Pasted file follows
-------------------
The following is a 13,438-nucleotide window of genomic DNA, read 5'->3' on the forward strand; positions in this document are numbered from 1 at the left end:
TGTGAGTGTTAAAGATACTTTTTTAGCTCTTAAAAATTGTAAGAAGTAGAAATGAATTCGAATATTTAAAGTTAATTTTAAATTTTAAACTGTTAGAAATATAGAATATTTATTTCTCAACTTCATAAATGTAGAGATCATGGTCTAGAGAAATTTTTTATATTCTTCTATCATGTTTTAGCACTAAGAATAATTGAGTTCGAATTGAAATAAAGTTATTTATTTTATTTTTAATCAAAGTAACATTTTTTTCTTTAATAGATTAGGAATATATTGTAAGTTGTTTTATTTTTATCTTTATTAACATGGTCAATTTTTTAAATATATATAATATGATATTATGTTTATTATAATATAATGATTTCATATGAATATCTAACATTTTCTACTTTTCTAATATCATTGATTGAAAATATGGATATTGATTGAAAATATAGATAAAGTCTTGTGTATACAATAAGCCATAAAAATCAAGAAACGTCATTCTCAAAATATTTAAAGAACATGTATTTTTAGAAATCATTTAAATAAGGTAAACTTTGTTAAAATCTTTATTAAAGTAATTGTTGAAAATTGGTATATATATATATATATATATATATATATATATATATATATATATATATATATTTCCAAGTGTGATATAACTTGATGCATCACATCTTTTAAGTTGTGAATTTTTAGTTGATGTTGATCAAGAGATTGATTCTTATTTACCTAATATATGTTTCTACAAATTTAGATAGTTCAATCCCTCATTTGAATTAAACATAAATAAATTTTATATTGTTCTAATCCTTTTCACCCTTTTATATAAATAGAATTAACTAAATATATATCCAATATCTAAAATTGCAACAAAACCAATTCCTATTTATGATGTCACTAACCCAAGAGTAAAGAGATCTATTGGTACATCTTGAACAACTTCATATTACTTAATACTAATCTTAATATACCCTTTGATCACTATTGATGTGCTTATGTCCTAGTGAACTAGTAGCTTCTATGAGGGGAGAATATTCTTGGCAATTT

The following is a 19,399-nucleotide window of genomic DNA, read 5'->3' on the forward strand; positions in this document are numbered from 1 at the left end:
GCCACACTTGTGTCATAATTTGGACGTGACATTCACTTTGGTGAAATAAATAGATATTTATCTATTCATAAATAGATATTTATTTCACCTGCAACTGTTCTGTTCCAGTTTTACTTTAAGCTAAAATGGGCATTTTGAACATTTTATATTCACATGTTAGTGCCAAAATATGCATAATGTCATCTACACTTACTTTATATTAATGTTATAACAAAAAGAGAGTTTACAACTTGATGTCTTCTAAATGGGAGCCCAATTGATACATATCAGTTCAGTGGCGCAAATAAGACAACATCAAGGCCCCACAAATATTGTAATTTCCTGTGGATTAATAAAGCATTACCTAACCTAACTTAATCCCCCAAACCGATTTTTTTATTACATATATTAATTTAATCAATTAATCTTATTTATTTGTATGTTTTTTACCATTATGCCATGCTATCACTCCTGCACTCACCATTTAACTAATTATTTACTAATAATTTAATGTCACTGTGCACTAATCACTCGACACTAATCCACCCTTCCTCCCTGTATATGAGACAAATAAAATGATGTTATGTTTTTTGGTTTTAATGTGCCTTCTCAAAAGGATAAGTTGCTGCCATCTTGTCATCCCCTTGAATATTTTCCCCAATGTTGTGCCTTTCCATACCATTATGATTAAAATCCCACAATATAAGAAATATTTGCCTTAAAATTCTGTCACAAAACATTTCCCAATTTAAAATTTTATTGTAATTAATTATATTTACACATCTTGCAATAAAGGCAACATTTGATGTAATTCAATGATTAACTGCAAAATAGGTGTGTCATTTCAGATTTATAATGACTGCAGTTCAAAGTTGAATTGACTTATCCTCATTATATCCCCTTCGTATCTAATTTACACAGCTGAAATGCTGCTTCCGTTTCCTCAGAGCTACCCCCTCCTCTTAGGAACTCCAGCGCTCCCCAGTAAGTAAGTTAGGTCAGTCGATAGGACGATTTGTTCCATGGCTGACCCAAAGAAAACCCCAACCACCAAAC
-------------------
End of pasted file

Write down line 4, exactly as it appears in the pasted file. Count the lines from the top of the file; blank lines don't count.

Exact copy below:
GCCACACTTGTGTCATAATTTGGACGTGACATTCACTTTGGTGAAATAAATAGATATTTATCTATTCATAAATAGATATTTATTTCACCTGCAACTGTTCTGTTCCAGTTTTACTTTAAGCTAAAATGGGCATTTTGAACATTTTATATTCACATGTTAGTGCCAAAATATGCATAATGTCATCTACACTTACTTTATATTAATGTTATAACAAAAAGAGAGTTTACAACTTGATGTCTTCTAAATGGGAGCCCAATTGATACATATCAGTTCAGTGGCGCAAATAAGACAACATCAAGGCCCCACAAATATTGTAATTTCCTGTGGATTAATAAAGCATTACCTAACCTAACTTAATCCCCCAAACCGATTTTTTTATTACATATATTAATTTAATCAATTAATCTTATTTATTTGTATGTTTTTTACCATTATGCCATGCTATCACTCCTGCACTCACCATTTAACTAATTATTTACTAATAATTTAATGTCACTGTGCACTAATCACTCGACACTAATCCACCCTTCCTCCCTGTATATGAGACAAATAAAATGATGTTATGTTTTTTGGTTTTAATGTGCCTTCTCAAAAGGATAAGTTGCTGCCATCTTGTCATCCCCTTGAATATTTTCCCCAATGTTGTGCCTTTCCATACCATTATGATTAAAATCCCACAATATAAGAAATATTTGCCTTAAAATTCTGTCACAAAACATTTCCCAATTTAAAATTTTATTGTAATTAATTATATTTACACATCTTGCAATAAAGGCAACATTTGATGTAATTCAATGATTAACTGCAAAATAGGTGTGTCATTTCAGATTTATAATGACTGCAGTTCAAAGTTGAATTGACTTATCCTCATTATATCCCCTTCGTATCTAATTTACACAGCTGAAATGCTGCTTCCGTTTCCTCAGAGCTACCCCCTCCTCTTAGGAACTCCAGCGCTCCCCAGTAAGTAAGTTAGGTCAGTCGATAGGACGATTTGTTCCATGGCTGACCCAAAGAAAACCCCAACCACCAAAC